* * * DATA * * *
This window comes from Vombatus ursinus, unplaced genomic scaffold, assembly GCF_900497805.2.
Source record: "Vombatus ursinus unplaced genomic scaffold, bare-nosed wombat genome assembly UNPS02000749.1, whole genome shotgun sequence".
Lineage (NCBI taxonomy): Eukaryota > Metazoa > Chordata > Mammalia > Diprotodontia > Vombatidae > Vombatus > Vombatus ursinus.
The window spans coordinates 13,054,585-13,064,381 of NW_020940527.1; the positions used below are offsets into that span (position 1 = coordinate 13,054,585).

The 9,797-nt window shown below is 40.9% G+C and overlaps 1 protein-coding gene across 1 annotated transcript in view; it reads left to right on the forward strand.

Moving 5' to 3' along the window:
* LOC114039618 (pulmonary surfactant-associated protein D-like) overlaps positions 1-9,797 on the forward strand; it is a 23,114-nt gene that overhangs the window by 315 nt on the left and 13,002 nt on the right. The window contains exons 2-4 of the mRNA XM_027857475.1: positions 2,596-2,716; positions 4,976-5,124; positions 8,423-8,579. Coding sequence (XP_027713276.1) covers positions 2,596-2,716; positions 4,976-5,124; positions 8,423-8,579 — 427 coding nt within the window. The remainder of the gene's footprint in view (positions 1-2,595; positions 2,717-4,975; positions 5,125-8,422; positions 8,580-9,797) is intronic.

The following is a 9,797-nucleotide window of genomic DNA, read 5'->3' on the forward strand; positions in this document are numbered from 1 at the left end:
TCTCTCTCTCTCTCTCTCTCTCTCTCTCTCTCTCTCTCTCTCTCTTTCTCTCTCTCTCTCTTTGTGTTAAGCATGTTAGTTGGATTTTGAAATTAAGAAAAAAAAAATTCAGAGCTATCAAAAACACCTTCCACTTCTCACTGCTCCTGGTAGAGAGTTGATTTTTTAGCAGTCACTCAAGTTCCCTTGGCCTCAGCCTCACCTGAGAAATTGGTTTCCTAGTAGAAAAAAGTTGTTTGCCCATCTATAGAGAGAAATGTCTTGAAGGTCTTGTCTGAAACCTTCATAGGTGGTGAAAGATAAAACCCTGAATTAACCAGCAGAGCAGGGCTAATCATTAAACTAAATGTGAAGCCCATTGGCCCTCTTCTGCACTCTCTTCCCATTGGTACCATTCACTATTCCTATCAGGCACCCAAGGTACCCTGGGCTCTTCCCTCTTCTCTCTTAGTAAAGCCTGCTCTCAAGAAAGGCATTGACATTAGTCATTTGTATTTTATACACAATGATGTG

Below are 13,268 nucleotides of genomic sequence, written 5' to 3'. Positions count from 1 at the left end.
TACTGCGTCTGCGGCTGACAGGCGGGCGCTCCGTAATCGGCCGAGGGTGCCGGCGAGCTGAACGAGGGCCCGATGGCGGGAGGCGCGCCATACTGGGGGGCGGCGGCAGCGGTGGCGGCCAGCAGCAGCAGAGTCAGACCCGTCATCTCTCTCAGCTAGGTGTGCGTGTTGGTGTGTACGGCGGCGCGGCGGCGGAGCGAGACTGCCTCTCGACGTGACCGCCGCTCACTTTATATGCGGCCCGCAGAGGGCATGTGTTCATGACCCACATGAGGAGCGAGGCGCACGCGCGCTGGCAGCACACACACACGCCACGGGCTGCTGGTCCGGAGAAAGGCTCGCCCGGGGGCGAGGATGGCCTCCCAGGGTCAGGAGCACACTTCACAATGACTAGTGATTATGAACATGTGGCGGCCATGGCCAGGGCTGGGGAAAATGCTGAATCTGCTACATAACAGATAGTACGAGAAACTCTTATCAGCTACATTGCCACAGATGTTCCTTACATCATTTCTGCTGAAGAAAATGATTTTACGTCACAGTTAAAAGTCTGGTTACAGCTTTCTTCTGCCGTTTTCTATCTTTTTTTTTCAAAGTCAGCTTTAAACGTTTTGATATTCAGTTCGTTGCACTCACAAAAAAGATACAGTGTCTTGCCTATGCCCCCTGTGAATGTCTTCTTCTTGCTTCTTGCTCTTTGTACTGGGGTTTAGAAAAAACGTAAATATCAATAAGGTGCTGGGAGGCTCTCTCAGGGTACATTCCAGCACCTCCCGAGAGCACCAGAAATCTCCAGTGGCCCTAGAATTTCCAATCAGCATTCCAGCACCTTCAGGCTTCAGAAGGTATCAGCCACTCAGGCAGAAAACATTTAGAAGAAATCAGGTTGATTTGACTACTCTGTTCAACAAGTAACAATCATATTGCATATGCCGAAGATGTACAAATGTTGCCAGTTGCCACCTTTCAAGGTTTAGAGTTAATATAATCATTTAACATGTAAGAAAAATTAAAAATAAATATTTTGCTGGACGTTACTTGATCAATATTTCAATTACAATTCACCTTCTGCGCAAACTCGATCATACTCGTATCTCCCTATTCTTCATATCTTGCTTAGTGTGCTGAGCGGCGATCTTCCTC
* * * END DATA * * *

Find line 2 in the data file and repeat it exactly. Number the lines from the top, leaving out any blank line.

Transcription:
Source record: "Vombatus ursinus unplaced genomic scaffold, bare-nosed wombat genome assembly UNPS02000749.1, whole genome shotgun sequence".